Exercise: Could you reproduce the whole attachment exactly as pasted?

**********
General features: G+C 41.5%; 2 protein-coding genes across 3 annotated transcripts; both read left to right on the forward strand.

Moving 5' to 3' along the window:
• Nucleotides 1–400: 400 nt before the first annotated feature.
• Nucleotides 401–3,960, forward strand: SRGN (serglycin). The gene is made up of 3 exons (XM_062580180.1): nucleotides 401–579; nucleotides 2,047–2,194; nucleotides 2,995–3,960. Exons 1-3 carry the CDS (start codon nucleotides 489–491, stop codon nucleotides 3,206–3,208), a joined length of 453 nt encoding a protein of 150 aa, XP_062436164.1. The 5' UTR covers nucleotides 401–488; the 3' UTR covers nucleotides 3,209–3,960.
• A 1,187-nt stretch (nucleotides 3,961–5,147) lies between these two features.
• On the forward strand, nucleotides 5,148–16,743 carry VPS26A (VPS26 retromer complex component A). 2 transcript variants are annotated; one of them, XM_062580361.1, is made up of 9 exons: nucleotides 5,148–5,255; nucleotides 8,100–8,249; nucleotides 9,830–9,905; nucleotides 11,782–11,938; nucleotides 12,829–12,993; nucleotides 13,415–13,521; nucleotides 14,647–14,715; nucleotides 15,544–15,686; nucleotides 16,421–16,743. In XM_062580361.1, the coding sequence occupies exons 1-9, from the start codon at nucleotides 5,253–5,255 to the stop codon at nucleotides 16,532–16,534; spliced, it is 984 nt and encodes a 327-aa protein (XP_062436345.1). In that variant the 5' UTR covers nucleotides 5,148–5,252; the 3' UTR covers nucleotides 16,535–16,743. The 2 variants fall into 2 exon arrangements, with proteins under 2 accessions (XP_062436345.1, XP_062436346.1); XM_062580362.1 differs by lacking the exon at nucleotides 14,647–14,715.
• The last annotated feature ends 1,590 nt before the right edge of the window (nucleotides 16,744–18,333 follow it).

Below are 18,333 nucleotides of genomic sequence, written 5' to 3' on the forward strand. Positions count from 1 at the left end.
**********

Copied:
General features: G+C 41.5%; 2 protein-coding genes across 3 annotated transcripts; both read left to right on the forward strand.

Moving 5' to 3' along the window:
• Nucleotides 1–400: 400 nt before the first annotated feature.
• Nucleotides 401–3,960, forward strand: SRGN (serglycin). The gene is made up of 3 exons (XM_062580180.1): nucleotides 401–579; nucleotides 2,047–2,194; nucleotides 2,995–3,960. Exons 1-3 carry the CDS (start codon nucleotides 489–491, stop codon nucleotides 3,206–3,208), a joined length of 453 nt encoding a protein of 150 aa, XP_062436164.1. The 5' UTR covers nucleotides 401–488; the 3' UTR covers nucleotides 3,209–3,960.
• A 1,187-nt stretch (nucleotides 3,961–5,147) lies between these two features.
• On the forward strand, nucleotides 5,148–16,743 carry VPS26A (VPS26 retromer complex component A). 2 transcript variants are annotated; one of them, XM_062580361.1, is made up of 9 exons: nucleotides 5,148–5,255; nucleotides 8,100–8,249; nucleotides 9,830–9,905; nucleotides 11,782–11,938; nucleotides 12,829–12,993; nucleotides 13,415–13,521; nucleotides 14,647–14,715; nucleotides 15,544–15,686; nucleotides 16,421–16,743. In XM_062580361.1, the coding sequence occupies exons 1-9, from the start codon at nucleotides 5,253–5,255 to the stop codon at nucleotides 16,532–16,534; spliced, it is 984 nt and encodes a 327-aa protein (XP_062436345.1). In that variant the 5' UTR covers nucleotides 5,148–5,252; the 3' UTR covers nucleotides 16,535–16,743. The 2 variants fall into 2 exon arrangements, with proteins under 2 accessions (XP_062436345.1, XP_062436346.1); XM_062580362.1 differs by lacking the exon at nucleotides 14,647–14,715.
• The last annotated feature ends 1,590 nt before the right edge of the window (nucleotides 16,744–18,333 follow it).

Below are 18,333 nucleotides of genomic sequence, written 5' to 3' on the forward strand. Positions count from 1 at the left end.